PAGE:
Afemo Omilami, who runs Hosea Helps with his wife, Elisabeth, reminisces while looking at timeline displays in the client room at the new Atlanta facility for the organization. (Bob Andres / bandres@ajc.com)

Credit: robert.andres@ajc.com

Credit: robert.andres@ajc.com

An Army veteran born to blind parents in Attapulgus, in southeast Georgia near the Florida border, Williams graduated from Morris Brown College but didn’t join the SCLC and start working with the Rev. Martin Luther King Jr. until around 1964.

He quickly made a mark and became one of the Southern Christian Leadership Conference’s most trusted leaders. On March 7, 1965, Bloody Sunday, it was Williams who stood side by side with John Lewis as they attempted to cross the Edmund Pettus Bridge during the march for voting rights.

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Congressman John Lewis (right side, with tan coat) and Hosea Williams are shown moments before they were attacked by Alabama state troopers on March 7, 1965. It’s a day that would be known as “Bloody Sunday.” (Courtesy of Magnolia Pictures)

Congressman John Lewis (right side, with tan coat) and Hosea Williams are shown moments before they were attacked by Alabama state troopers on March 7, 1965. It’s a day that would be known as “Bloody Sunday.” (Courtesy of Magnolia Pictures)
Caption
Congressman John Lewis (right side, with tan coat) and Hosea Williams are shown moments before they were attacked by Alabama state troopers on March 7, 1965. It’s a day that would be known as “Bloody Sunday.” (Courtesy of Magnolia Pictures)

In November 1970, two years after King was assassinated, Williams was walking down Auburn Avenue, where he spotted a homeless man eating out of the trash can.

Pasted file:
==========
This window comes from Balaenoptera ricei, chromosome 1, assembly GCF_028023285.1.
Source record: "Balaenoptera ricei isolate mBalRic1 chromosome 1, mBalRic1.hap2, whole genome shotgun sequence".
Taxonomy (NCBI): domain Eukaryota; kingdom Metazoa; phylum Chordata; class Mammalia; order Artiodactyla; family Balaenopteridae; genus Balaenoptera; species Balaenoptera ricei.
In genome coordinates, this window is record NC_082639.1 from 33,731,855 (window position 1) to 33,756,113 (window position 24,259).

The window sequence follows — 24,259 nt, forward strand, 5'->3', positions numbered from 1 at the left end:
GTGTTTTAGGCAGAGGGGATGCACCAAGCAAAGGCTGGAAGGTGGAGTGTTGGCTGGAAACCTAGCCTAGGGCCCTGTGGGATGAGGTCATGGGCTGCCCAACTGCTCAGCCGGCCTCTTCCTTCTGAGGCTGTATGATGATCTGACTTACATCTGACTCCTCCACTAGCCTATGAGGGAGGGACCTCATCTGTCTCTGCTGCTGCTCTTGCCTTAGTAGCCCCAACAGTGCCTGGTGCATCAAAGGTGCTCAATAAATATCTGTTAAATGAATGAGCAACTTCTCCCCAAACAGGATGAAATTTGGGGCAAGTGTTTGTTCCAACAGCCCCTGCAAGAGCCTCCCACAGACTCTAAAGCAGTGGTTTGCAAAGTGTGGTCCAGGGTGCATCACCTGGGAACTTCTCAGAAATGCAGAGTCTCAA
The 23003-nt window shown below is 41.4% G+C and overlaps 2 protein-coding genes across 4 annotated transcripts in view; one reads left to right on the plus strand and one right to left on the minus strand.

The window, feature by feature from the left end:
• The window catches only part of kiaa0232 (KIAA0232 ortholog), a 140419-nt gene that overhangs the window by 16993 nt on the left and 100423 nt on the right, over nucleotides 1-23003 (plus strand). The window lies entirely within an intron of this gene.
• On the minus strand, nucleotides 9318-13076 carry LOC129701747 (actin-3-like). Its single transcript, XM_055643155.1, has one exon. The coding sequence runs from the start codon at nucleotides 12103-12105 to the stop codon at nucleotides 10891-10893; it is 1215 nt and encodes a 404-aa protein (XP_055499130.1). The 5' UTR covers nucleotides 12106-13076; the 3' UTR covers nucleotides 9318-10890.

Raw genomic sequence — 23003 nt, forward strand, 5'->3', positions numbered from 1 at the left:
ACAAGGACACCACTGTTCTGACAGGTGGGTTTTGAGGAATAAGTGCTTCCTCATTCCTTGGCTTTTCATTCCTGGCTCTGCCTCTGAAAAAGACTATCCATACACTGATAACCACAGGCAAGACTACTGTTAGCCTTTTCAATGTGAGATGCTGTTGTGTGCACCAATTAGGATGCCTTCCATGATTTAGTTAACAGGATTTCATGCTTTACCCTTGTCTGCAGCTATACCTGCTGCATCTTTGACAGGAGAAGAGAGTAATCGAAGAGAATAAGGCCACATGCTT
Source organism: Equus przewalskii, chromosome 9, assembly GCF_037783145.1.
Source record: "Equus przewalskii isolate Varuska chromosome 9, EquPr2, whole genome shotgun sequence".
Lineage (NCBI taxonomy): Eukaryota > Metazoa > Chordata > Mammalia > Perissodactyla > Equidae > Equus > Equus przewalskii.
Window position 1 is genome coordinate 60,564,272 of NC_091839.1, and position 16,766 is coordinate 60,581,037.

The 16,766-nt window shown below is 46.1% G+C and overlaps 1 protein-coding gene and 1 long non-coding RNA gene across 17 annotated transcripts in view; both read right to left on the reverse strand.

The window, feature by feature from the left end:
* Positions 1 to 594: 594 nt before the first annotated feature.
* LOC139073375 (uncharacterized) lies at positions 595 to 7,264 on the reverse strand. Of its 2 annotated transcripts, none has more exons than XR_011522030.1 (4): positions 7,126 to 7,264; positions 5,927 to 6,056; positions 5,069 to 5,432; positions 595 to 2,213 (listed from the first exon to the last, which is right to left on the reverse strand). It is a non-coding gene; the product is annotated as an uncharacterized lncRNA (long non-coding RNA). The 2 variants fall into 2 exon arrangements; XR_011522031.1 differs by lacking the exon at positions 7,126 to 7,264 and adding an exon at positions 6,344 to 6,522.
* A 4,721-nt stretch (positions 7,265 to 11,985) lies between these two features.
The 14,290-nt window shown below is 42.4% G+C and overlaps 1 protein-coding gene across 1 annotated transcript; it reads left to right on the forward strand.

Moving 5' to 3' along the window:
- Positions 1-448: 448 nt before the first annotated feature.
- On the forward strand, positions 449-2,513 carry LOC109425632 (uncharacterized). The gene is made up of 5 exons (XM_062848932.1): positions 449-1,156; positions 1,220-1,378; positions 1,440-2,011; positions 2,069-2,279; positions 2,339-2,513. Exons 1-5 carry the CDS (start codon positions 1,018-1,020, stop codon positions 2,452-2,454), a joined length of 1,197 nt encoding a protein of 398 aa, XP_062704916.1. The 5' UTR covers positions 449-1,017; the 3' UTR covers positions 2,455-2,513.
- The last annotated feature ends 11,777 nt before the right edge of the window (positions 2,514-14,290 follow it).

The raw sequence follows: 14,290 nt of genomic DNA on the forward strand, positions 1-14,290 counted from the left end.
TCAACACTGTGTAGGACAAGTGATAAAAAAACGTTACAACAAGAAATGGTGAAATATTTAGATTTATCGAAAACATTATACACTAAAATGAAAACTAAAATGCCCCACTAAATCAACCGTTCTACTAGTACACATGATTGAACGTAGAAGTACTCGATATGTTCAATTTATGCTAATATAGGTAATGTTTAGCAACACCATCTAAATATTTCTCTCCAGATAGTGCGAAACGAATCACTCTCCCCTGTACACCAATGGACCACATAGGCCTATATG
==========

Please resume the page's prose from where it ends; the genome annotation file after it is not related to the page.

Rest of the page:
“He was furious,” Elisabeth Omilami remembers.

A few days later, he held his first Hosea Feeds the Hungry and Homeless Thanksgiving Dinner at Wheat Street Baptist Church.

“My mother (Juanita Williams) cooked the soup and I tried to cook the cornbread,” Elisabeth Omilami said. “But we pulled it off. We came out of the civil rights movement. That is where we get our direct-action ideology.”

Caption
In his traditional red shirt and overalls, Hosea Williams fed thousands of Atlantans through his Hosea Feed the Hungry and Homeless program. The always colorful Williams died in 2000. (AJC file photo / Nick Arroyo)

In his traditional red shirt and overalls, Hosea Williams fed thousands of Atlantans through his Hosea Feed the Hungry and Homeless program. The always colorful Williams died in 2000. (AJC file photo / Nick Arroyo)
Caption
In his traditional red shirt and overalls, Hosea Williams fed thousands of Atlantans through his Hosea Feed the Hungry and Homeless program. The always colorful Williams died in 2000. (AJC file photo / Nick Arroyo)

Over the years, the dinner, which started out as a way to feed homeless men, grew as poor families started to arrive looking for a hot meal on the holidays.

Elisabeth Omilami remembers a gathering in the days after Williams died in 2000, when someone asked, “Who is gonna help us now?”

Hosea L. Williams II, who had been the natural heir to take over, died two years earlier.

Elisabeth and Afemo Omilami had their bags packed and were preparing to move to Los Angeles to further pursue their promising acting careers.

“But we were the family members who knew how to run these big dinners,” Elisabeth Omilami said. “Our other siblings had their own lives. So, when they looked around, they saw us. They saw us in the back of trucks counting cans.”

Afemo Omilami said that after Hosea Williams II died, Hosea Williams started to subtly groom Elisabeth Omilami to take over.

“Hosea was really hard on Elisabeth. Testing her to see if she could handle this. He was always tougher on her, making her ready,” said Afemo Omilami, who was in Africa on a mission trip when Williams died. “Our hearts were already turning. It was a hard decision that almost destroyed the family and took a toll on our marriage and careers. But how would we feel if we walked away from this?”

Expanding to fill needs

They inherited a shoestring operation and quickly figured out that it needed to be a business to survive. They were buoyed by a $240,000 grant from the Arthur Blank Foundation to help plan logistics and to establish a fundraising apparatus that would support a capital campaign.